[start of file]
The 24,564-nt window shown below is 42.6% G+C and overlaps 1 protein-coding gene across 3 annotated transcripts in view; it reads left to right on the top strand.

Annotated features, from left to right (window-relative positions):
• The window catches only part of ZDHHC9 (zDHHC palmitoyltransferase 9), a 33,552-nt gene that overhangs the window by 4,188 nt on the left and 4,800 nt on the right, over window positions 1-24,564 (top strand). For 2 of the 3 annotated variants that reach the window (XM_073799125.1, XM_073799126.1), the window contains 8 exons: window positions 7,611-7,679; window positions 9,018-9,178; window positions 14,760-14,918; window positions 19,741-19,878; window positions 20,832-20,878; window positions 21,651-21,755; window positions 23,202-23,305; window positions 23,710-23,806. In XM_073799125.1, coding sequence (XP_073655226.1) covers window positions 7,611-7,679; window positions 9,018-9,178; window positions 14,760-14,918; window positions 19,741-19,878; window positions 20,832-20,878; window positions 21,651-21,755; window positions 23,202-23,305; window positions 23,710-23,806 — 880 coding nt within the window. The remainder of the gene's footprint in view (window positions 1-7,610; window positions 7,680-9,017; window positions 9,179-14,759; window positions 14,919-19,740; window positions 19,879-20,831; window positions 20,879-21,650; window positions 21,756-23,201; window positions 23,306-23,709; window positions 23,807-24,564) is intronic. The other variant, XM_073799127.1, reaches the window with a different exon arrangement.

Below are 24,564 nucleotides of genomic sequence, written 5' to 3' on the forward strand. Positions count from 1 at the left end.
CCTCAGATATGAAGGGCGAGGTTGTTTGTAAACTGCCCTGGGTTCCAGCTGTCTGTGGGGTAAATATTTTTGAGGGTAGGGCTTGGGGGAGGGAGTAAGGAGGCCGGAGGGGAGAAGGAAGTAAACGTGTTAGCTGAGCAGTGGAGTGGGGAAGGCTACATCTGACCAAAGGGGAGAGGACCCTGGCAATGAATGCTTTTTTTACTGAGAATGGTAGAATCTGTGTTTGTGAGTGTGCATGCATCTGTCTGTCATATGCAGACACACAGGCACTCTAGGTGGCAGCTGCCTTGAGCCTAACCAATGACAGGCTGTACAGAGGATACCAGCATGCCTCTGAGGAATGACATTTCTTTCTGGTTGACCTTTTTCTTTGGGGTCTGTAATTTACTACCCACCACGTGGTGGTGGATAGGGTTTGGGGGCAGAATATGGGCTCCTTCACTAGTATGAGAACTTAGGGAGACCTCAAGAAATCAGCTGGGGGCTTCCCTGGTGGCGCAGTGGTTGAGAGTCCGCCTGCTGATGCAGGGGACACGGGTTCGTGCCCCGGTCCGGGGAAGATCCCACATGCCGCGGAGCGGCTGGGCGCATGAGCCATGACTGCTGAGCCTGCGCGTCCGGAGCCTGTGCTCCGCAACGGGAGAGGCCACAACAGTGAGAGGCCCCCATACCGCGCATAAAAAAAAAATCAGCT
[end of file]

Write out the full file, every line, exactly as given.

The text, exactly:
The 24,564-nt window shown below is 42.6% G+C and overlaps 1 protein-coding gene across 3 annotated transcripts in view; it reads left to right on the top strand.

Annotated features, from left to right (window-relative positions):
• The window catches only part of ZDHHC9 (zDHHC palmitoyltransferase 9), a 33,552-nt gene that overhangs the window by 4,188 nt on the left and 4,800 nt on the right, over window positions 1-24,564 (top strand). For 2 of the 3 annotated variants that reach the window (XM_073799125.1, XM_073799126.1), the window contains 8 exons: window positions 7,611-7,679; window positions 9,018-9,178; window positions 14,760-14,918; window positions 19,741-19,878; window positions 20,832-20,878; window positions 21,651-21,755; window positions 23,202-23,305; window positions 23,710-23,806. In XM_073799125.1, coding sequence (XP_073655226.1) covers window positions 7,611-7,679; window positions 9,018-9,178; window positions 14,760-14,918; window positions 19,741-19,878; window positions 20,832-20,878; window positions 21,651-21,755; window positions 23,202-23,305; window positions 23,710-23,806 — 880 coding nt within the window. The remainder of the gene's footprint in view (window positions 1-7,610; window positions 7,680-9,017; window positions 9,179-14,759; window positions 14,919-19,740; window positions 19,879-20,831; window positions 20,879-21,650; window positions 21,756-23,201; window positions 23,306-23,709; window positions 23,807-24,564) is intronic. The other variant, XM_073799127.1, reaches the window with a different exon arrangement.

Below are 24,564 nucleotides of genomic sequence, written 5' to 3' on the forward strand. Positions count from 1 at the left end.
CCTCAGATATGAAGGGCGAGGTTGTTTGTAAACTGCCCTGGGTTCCAGCTGTCTGTGGGGTAAATATTTTTGAGGGTAGGGCTTGGGGGAGGGAGTAAGGAGGCCGGAGGGGAGAAGGAAGTAAACGTGTTAGCTGAGCAGTGGAGTGGGGAAGGCTACATCTGACCAAAGGGGAGAGGACCCTGGCAATGAATGCTTTTTTTACTGAGAATGGTAGAATCTGTGTTTGTGAGTGTGCATGCATCTGTCTGTCATATGCAGACACACAGGCACTCTAGGTGGCAGCTGCCTTGAGCCTAACCAATGACAGGCTGTACAGAGGATACCAGCATGCCTCTGAGGAATGACATTTCTTTCTGGTTGACCTTTTTCTTTGGGGTCTGTAATTTACTACCCACCACGTGGTGGTGGATAGGGTTTGGGGGCAGAATATGGGCTCCTTCACTAGTATGAGAACTTAGGGAGACCTCAAGAAATCAGCTGGGGGCTTCCCTGGTGGCGCAGTGGTTGAGAGTCCGCCTGCTGATGCAGGGGACACGGGTTCGTGCCCCGGTCCGGGGAAGATCCCACATGCCGCGGAGCGGCTGGGCGCATGAGCCATGACTGCTGAGCCTGCGCGTCCGGAGCCTGTGCTCCGCAACGGGAGAGGCCACAACAGTGAGAGGCCCCCATACCGCGCATAAAAAAAAAATCAGCT